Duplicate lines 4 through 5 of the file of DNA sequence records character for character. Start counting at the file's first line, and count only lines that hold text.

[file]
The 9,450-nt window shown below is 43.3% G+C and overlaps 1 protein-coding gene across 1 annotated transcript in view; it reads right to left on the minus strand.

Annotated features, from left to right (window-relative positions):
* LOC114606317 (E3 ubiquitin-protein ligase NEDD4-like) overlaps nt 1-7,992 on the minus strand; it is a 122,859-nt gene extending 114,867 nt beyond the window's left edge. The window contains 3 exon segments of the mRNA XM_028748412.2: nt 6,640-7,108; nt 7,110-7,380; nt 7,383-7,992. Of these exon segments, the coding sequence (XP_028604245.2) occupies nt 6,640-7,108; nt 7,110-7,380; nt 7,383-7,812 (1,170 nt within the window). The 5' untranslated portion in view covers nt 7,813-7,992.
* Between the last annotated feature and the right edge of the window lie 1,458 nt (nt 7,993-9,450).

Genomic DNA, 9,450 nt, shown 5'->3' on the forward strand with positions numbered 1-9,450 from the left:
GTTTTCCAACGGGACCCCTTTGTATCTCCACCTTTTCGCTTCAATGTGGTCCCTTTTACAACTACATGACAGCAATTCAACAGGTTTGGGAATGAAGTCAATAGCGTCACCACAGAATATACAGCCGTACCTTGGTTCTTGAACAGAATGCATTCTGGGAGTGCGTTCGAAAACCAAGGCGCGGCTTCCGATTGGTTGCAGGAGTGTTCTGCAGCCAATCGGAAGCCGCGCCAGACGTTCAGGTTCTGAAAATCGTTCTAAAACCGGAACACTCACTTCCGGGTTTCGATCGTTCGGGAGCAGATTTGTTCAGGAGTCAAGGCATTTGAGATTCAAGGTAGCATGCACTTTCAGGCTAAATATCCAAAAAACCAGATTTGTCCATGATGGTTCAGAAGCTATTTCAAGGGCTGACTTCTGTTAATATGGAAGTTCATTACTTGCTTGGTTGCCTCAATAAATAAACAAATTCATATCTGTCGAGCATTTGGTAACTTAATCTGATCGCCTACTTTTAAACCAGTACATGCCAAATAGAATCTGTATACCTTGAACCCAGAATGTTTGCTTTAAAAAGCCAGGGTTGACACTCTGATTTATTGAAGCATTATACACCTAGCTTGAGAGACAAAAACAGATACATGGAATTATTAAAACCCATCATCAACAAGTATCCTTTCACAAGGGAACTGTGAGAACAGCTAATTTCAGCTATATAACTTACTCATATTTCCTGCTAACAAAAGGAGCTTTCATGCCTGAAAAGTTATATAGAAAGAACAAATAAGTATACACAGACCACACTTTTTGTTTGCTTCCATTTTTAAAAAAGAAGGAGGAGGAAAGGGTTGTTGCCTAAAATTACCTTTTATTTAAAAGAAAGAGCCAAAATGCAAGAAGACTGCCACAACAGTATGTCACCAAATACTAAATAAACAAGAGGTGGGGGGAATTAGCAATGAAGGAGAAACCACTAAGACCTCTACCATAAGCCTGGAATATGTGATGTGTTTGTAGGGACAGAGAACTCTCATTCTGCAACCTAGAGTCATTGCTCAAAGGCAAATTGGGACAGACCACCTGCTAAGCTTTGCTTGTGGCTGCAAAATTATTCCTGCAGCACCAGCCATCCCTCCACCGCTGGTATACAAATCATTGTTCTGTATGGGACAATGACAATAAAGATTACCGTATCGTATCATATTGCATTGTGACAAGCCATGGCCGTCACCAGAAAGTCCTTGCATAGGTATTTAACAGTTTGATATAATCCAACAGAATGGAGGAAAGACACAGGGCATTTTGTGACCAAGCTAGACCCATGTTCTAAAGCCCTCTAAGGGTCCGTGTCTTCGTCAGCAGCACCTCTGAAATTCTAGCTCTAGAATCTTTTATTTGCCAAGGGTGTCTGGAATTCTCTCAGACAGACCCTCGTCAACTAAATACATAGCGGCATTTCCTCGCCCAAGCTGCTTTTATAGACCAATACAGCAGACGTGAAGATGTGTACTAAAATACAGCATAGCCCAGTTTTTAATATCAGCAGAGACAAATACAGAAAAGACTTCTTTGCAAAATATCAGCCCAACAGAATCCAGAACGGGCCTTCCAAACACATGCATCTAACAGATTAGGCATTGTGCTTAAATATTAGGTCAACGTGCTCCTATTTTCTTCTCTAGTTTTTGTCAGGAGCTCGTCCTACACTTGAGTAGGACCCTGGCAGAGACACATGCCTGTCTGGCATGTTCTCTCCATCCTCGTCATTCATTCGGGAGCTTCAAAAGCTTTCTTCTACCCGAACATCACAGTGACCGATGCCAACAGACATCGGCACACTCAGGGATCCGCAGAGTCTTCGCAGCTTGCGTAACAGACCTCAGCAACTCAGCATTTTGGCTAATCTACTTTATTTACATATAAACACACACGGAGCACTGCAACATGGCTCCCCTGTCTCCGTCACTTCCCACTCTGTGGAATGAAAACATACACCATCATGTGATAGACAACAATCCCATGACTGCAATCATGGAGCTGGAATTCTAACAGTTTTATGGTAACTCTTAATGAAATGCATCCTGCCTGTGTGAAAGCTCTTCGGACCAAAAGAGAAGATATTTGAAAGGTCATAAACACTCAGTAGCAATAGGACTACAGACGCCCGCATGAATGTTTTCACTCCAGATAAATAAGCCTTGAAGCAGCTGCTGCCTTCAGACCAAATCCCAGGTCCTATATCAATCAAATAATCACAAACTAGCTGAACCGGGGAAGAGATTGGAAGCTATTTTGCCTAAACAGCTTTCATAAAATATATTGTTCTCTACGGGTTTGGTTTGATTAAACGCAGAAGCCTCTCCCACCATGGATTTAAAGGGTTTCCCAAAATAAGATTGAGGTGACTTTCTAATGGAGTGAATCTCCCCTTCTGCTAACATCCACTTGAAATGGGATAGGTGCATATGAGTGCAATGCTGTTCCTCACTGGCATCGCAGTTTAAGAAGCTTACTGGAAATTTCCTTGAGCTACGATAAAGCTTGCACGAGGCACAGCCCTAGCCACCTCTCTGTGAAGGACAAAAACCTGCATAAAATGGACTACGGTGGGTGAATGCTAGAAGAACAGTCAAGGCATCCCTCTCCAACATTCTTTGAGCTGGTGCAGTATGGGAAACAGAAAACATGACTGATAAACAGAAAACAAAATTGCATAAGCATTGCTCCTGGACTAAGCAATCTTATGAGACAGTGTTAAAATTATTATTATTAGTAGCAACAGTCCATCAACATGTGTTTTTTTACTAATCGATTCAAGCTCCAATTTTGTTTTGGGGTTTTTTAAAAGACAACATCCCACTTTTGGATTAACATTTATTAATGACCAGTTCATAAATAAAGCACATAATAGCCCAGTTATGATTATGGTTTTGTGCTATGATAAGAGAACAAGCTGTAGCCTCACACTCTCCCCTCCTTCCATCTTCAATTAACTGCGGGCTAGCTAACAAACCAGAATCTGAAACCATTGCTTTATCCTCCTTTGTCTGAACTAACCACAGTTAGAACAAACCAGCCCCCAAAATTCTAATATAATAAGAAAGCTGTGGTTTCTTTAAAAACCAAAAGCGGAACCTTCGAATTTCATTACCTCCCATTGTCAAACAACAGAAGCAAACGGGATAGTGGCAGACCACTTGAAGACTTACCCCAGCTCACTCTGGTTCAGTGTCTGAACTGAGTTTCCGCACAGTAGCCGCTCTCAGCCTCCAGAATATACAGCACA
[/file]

* Between the last annotated feature and the right edge of the window lie 1,458 nt (nt 7,993-9,450).

Genomic DNA, 9,450 nt, shown 5'->3' on the forward strand with positions numbered 1-9,450 from the left: